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Key Resilience Skills You Need to Thrive

Updated: Apr 5

Resilience is commonly thought of as a capacity for bouncing back. But it is also something that grows through our experience with adversity allowing us to thrive in often unexpected ways. Drawing on our inner strengths to cope, resilience is also about developing new strengths and abilities that build our capacity to respond effectively and to thrive. Here we provide the key resilience skills that you need to thrive in a crisis.


When we face new challenges it can be easy to feel overwhelmed if we don't have the skills or the time to manage the demands they bring. But if we can draw on skills and strategies that allow us to manage these demands, to problem-solve and adapt to new challenges we can grow our resilience, build confidence and thrive.


Resilience skills for managing in the moment


Our initial reactions to crisis or threat can be overwhelming. They take over our brains and bodies and make it hard for us to think or function as normal. We know from research that resilient people experience the same initial stress reactions as the rest of us, but are able to manage the signs and symptoms of stress effectively to bounce back more quickly.


A useful technique for this is slow rhythmic breathing. This is a skill that takes practice. But once learned, it can be useful in a whole host of situations that might cause us to feel stressed or overwhelmed. You can see Jo demonstrating this technique in this short video.


Mindfulness is another tool we can use to manage in the moment. Practicing mindfulness teaches us to stand back from our thoughts, to observe them and allow them to come and go without getting hooked into overthinking or analysing.


There are a number of mindfulness techniques to try out, but for a quick exercise to regulate stress in the moment, try the mindful stretch or the 3-minute breathing space meditation. Alternatively try an active mindfulness exercise, such as a mindful walk.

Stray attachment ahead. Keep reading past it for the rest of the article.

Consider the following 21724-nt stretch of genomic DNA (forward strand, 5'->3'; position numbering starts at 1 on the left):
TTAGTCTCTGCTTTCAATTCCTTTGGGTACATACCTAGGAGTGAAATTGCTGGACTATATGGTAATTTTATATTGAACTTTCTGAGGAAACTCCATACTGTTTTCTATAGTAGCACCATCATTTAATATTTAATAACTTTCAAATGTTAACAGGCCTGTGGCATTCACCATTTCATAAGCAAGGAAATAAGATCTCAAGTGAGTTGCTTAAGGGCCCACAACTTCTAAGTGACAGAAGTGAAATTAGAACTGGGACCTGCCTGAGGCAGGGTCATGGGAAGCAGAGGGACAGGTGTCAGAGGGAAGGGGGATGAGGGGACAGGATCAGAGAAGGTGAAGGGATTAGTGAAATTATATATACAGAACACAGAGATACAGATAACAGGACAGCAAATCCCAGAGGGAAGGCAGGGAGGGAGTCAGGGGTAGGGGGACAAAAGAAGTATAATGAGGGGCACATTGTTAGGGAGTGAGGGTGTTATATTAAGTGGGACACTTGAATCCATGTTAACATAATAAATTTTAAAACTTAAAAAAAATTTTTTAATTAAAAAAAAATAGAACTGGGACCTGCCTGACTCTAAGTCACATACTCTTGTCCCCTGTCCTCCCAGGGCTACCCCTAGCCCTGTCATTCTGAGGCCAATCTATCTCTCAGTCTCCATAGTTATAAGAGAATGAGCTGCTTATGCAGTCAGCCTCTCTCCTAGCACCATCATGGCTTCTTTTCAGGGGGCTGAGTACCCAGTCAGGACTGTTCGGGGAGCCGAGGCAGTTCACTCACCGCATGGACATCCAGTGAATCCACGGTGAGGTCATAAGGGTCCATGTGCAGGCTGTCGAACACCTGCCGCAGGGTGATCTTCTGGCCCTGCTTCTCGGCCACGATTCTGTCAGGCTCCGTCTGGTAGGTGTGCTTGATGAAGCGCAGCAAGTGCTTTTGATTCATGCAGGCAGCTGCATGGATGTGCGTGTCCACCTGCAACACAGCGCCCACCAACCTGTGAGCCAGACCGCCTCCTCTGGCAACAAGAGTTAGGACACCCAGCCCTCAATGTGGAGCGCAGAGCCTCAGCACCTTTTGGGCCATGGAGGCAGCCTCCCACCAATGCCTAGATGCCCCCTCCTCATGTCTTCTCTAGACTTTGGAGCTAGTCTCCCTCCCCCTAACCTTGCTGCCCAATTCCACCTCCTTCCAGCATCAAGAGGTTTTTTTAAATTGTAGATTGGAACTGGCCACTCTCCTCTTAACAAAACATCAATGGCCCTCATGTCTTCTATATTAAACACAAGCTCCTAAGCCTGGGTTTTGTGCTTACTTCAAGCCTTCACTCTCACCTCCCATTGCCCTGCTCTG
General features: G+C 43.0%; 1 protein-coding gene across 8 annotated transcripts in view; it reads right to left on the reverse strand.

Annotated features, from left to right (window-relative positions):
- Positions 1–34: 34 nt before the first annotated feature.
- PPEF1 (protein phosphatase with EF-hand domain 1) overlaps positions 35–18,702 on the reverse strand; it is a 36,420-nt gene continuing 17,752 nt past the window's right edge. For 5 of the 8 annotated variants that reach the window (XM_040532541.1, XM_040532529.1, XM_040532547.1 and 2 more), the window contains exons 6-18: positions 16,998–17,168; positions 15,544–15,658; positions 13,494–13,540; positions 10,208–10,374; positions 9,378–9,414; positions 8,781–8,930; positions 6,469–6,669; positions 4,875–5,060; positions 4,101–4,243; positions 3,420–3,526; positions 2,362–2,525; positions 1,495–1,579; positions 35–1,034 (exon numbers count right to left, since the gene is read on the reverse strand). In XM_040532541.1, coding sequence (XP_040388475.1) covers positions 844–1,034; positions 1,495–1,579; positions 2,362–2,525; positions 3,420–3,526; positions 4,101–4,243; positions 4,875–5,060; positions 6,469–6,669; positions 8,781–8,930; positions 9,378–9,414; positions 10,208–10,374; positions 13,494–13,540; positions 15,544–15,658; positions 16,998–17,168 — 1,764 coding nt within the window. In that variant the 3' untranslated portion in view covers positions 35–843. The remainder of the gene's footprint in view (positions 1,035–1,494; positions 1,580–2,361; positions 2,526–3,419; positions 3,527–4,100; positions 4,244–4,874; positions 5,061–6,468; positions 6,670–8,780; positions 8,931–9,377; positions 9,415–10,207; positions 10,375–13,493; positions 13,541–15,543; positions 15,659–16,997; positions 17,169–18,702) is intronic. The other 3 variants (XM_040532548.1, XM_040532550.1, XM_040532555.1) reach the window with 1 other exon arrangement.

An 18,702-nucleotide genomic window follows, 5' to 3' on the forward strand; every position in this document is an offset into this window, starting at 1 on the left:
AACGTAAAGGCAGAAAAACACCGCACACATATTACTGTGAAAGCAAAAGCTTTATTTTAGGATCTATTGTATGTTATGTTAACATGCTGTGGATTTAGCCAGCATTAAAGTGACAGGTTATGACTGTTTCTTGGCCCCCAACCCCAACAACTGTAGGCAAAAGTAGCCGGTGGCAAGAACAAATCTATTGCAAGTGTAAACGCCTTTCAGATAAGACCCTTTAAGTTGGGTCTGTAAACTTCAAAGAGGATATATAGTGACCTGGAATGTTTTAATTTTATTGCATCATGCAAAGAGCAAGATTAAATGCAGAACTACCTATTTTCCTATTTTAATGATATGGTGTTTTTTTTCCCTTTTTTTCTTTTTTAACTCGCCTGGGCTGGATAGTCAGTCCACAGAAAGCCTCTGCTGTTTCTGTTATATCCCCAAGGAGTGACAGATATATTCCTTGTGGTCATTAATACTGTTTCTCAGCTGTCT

Practising mindfulness can also help us over the longer term as we learn to accept and observe difficult thoughts and feelings, to step back and avoid becoming drawn into them.


Building resilience capacity over the longer term


There are a number of key resilience skills that develop our capacity for resilience over the longer term.


Building positive emotions

Noticing and savouring positive emotions is one way of building resilience capital. Positive emotions help to soothe sympathetic nervous system arousal and build a more resilient outlook over the longer term.


Try keeping a notebook of three good things that you notice each day; savouring the moments in your day when you experience positive emotions such as hope, joy or love; engaging in things you find interesting to experience positive emotions such as interest, pride or amusement.


Remember we experience many of our positive emotions in relation to other people. Take time to connect with loved ones, to savour experiences you have shared or anticipate good things. Expressing gratitude or sharing support and kindness have been found to boost positive emotions and resilience both in the moment and over the longer term.


Flexible thinking

Learning to manage negative thinking by finding new more balanced ways of understanding difficult experiences is another really useful strategy.


It is very easy to overestimate threat when the likelihood of a negative outcome may actually be very low. Similarly when we over-focus on the negative we may be more likely to take things personally, put pressure on ourselves, expect ourselves to always be in control or to do things perfectly. But these ways of thinking contribute to further stress. Learning to think flexibly and to explain negative events in more optimistic ways helps us to gain perspective and take appropriate, measured action to manage challenging situations.


Self-care

Our ability to remain resilient over the longer term is also affected by our self-care. It is really important that we do not lose sight of this.


When we are in a crisis situation, it is easy to go into auto-pilot, making sure everyone else is ok, taking on too much, preventing us from taking time for rest and recovery. If we carry on like this, we become vulnerable to burnout. Over the longer term responding this way undermines our resilience and our ability to thrive.


Paying attention to our own needs and stresses, having empathy for ourselves and letting go of self-judgement is crucial for self-care.


Take a few moments to reflect on how well you prioritise self-care in different dimensions of your life. This might include: workplace or professional self-care, relationship self-care, psychological, physical and emotional self-care or spritual self-care.


Are you allowing yourself time to engage in activities that you love to do, that are emotionally, psychologically or physically nourishing? What is the balance between nourishing and depleting activities? If they are out of balance, what can you do to redress this imbalance?


If you found this helpful and would like to find out more about how to stay calm, manage stress and build your resilience, get in touch for a free consultation. For more tips and ideas follow us on Facebook or check out our online course.





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